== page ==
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Shale gas and ‘fracking’: examining the evidence

Fracking Diagram edited
Emma Cowan on July 21, 2014 - 12:30 am in News

Scientists for Global Responsibility (SGR) and the Chartered Institute of Environmental Health (CIEH) have today published a report which reviews current evidence across a number of issues associated with shale gas extraction by hydraulic fracturing (fracking). These include environmental and public health aspects and socio-economic considerations.

Importantly, the report is an independent assessment which draws heavily on academic research. It highlights:

  • major shortcomings in regulatory oversight regarding local environmental and public health risks.
  • the large potential for UK shale gas exploitation to undermine national and international efforts to tackle climate change.
  • the water-intensive nature of the fracking process which could cause water shortages in many areas.
  • the complete lack of evidence behind claims that shale gas exploitation will bring down UK energy bills, and concerns that it will impact negatively on UK energy security.

The report also points out that, despite claims to the contrary; evidence of local environmental contamination from shale gas exploitation is well-reported in the scientific literature. However, extrapolation from the experience in the USA (where most fracking has been carried out to date) to the UK is not straightforward. Nevertheless, there is widespread concern that, even with strong regulation, the safety of fracking for the UK is in doubt.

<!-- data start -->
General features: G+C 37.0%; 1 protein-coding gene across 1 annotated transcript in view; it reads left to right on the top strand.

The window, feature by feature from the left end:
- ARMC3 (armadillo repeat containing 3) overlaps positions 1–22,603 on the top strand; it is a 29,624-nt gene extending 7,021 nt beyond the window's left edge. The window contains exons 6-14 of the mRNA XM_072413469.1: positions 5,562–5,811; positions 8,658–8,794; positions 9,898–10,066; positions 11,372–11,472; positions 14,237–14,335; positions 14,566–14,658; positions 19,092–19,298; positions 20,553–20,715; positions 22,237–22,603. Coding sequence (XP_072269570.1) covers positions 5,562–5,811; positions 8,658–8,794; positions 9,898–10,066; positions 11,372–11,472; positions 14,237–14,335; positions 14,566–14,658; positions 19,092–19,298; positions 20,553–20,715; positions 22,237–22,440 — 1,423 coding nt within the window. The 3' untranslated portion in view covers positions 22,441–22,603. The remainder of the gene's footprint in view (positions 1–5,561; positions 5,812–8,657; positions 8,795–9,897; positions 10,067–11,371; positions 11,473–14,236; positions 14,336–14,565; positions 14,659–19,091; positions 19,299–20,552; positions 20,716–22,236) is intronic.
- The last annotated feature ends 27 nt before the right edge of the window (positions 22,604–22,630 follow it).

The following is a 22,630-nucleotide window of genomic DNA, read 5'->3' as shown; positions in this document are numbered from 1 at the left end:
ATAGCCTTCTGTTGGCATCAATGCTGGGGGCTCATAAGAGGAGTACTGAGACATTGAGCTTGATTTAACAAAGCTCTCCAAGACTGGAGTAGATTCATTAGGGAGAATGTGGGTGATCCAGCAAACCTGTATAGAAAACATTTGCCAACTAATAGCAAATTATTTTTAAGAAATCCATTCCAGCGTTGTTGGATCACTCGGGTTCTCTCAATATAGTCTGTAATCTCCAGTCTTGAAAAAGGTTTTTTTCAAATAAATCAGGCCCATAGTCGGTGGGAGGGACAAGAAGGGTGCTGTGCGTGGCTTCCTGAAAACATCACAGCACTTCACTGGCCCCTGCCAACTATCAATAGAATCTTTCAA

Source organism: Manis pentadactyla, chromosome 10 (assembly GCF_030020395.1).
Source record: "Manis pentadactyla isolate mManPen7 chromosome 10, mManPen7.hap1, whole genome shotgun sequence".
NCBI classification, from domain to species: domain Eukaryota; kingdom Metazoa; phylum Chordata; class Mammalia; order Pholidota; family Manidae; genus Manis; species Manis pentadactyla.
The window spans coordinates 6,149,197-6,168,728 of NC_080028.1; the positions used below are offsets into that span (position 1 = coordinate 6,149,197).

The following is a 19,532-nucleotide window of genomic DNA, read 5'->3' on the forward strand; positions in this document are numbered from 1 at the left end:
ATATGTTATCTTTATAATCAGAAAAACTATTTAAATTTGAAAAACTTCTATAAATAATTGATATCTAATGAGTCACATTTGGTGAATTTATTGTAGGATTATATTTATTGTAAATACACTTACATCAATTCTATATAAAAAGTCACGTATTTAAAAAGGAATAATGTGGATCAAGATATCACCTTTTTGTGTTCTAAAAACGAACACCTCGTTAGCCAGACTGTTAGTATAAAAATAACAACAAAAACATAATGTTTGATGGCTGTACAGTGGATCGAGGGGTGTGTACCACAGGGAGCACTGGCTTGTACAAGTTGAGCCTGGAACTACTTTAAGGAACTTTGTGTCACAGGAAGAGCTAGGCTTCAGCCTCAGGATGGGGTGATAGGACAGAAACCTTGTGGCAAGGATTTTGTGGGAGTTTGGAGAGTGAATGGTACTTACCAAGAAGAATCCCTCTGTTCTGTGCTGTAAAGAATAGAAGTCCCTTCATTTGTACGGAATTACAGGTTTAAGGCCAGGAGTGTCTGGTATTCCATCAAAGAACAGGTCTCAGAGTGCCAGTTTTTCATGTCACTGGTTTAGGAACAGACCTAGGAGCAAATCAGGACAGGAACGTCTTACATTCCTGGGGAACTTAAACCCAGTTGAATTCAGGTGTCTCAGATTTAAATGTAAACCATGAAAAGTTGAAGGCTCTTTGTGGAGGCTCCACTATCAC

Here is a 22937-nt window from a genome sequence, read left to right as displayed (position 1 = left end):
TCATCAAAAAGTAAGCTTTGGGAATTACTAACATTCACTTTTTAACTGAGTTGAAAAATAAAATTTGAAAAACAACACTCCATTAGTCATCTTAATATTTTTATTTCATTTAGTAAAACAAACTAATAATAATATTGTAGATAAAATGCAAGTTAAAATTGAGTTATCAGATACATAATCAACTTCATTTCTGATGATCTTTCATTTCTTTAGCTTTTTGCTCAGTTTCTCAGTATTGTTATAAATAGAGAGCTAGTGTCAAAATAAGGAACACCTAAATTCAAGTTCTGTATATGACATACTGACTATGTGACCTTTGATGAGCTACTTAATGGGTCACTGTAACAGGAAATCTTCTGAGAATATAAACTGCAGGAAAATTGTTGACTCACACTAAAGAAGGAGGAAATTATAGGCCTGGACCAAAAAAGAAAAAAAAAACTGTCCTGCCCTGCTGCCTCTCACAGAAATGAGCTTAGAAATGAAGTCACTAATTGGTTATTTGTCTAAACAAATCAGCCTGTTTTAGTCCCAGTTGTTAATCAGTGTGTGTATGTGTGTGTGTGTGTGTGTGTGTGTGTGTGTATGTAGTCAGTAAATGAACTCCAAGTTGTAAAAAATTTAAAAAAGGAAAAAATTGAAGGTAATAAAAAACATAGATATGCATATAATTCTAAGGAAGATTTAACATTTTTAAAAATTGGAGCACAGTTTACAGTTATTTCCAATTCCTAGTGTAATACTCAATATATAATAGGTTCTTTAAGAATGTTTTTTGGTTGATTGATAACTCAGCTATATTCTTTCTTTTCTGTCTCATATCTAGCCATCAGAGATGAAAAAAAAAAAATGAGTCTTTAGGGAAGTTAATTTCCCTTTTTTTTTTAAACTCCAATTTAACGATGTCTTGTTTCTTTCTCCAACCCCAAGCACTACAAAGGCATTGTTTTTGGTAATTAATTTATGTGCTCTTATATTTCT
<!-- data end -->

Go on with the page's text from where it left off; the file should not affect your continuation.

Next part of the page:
Furthermore, the report highlights that local authorities and other regulators have undergone budget cuts, undermining their ability to provide adequate regulatory oversight. Yet paradoxically regulation is being presented as the way in which the process can be effectively managed to reduce the risks.

Gary McFarlane, Director Chartered Institute of Environmental Health (CIEH) Northern Ireland said: “The CIEH has consistently made the case for a full independent environmental impact assessment to be carried out on all shale gas extraction proposals before permission to drill is given.

“In the enthusiasm to exploit new sources of energy we must assess and ensure that there are no unacceptable adverse impacts on the environment or on the health of people in the communities surrounding extraction sites. Despite some positive soundings by the NI Executive for the process, local authorities in Northern Ireland should resist allowing shale gas extraction in their areas until they are satisfied on that point. We believe that there is currently insufficient evidence to provide such assurance for proposals in the UK and the precautionary principle should apply.”

SGR Executive Director and co-author of the report, Dr Stuart Parkinson said: “The evidence we have gathered shows that exploiting yet another new source of fossil fuels – such as UK shale gas – is likely to further undermine efforts to tackle climate change. We need to focus on low carbon energy sources, especially renewables, together with concerted efforts to save energy.”


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